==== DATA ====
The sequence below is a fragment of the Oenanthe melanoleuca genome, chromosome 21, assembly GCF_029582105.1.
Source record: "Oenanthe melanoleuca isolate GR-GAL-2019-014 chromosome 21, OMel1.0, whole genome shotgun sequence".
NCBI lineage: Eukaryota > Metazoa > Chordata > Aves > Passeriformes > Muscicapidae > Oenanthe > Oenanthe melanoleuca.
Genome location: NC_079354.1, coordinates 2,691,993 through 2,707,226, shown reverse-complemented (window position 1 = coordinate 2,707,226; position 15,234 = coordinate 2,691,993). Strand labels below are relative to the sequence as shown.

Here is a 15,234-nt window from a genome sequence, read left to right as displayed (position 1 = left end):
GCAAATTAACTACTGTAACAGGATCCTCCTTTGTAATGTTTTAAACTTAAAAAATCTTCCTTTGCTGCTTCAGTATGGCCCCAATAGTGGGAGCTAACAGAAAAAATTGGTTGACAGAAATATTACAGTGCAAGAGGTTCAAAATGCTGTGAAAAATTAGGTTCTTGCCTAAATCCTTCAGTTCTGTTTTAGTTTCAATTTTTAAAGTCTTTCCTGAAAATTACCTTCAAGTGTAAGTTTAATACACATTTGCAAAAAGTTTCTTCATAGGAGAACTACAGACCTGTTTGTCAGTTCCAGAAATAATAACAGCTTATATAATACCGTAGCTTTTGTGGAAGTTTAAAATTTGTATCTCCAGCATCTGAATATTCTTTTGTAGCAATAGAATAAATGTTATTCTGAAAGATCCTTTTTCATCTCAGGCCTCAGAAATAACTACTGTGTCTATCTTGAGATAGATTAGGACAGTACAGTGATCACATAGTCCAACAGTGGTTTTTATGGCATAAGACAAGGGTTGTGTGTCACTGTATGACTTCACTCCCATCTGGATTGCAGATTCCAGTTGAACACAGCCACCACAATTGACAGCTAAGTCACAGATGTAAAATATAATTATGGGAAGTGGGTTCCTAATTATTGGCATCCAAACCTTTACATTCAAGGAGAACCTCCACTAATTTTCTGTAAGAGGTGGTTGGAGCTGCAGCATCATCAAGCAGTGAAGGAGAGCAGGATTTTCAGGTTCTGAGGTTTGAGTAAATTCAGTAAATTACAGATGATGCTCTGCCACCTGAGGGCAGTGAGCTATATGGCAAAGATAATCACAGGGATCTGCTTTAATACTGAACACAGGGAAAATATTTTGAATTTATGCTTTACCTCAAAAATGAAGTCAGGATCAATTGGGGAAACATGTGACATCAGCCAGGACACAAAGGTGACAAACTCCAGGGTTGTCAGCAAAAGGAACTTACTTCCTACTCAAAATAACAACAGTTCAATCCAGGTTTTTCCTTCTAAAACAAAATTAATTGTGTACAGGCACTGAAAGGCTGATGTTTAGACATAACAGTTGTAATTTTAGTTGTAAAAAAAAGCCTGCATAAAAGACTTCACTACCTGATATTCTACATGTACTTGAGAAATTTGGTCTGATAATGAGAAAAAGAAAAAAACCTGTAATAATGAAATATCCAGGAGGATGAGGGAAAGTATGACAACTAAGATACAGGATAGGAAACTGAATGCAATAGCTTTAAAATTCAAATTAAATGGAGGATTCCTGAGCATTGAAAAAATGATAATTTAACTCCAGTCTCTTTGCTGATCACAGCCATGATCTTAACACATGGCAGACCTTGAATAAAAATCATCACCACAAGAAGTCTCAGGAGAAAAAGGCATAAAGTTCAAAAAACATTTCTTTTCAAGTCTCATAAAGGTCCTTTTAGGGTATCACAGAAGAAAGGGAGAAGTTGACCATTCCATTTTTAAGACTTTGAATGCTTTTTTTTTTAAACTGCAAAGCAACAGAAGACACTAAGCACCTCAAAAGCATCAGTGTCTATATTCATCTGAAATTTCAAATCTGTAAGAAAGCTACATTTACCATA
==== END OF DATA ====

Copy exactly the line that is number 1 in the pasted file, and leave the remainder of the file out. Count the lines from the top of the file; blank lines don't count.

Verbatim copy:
The sequence below is a fragment of the Oenanthe melanoleuca genome, chromosome 21, assembly GCF_029582105.1.